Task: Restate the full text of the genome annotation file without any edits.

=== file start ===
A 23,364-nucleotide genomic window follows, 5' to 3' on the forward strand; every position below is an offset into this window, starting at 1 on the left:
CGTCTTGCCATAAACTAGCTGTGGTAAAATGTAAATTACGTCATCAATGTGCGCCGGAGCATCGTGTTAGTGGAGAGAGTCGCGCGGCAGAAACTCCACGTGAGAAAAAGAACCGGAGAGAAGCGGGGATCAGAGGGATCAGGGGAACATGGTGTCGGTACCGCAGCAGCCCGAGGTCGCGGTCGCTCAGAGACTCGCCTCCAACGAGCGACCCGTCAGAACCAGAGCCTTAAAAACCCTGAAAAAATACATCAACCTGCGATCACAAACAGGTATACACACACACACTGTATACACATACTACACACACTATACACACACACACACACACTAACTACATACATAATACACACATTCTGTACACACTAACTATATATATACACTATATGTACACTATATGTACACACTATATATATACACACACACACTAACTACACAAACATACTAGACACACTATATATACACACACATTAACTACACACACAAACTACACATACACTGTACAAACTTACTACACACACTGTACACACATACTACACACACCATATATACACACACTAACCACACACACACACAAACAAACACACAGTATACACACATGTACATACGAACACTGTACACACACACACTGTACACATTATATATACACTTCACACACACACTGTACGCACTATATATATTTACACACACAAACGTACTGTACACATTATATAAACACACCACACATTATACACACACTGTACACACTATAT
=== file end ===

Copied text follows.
A 23,364-nucleotide genomic window follows, 5' to 3' on the forward strand; every position below is an offset into this window, starting at 1 on the left:
CGTCTTGCCATAAACTAGCTGTGGTAAAATGTAAATTACGTCATCAATGTGCGCCGGAGCATCGTGTTAGTGGAGAGAGTCGCGCGGCAGAAACTCCACGTGAGAAAAAGAACCGGAGAGAAGCGGGGATCAGAGGGATCAGGGGAACATGGTGTCGGTACCGCAGCAGCCCGAGGTCGCGGTCGCTCAGAGACTCGCCTCCAACGAGCGACCCGTCAGAACCAGAGCCTTAAAAACCCTGAAAAAATACATCAACCTGCGATCACAAACAGGTATACACACACACACTGTATACACATACTACACACACTATACACACACACACACACACTAACTACATACATAATACACACATTCTGTACACACTAACTATATATATACACTATATGTACACTATATGTACACACTATATATATACACACACACACTAACTACACAAACATACTAGACACACTATATATACACACACATTAACTACACACACAAACTACACATACACTGTACAAACTTACTACACACACTGTACACACATACTACACACACCATATATACACACACTAACCACACACACACACAAACAAACACACAGTATACACACATGTACATACGAACACTGTACACACACACACTGTACACATTATATATACACTTCACACACACACTGTACGCACTATATATATTTACACACACAAACGTACTGTACACATTATATAAACACACCACACATTATACACACACTGTACACACTATAT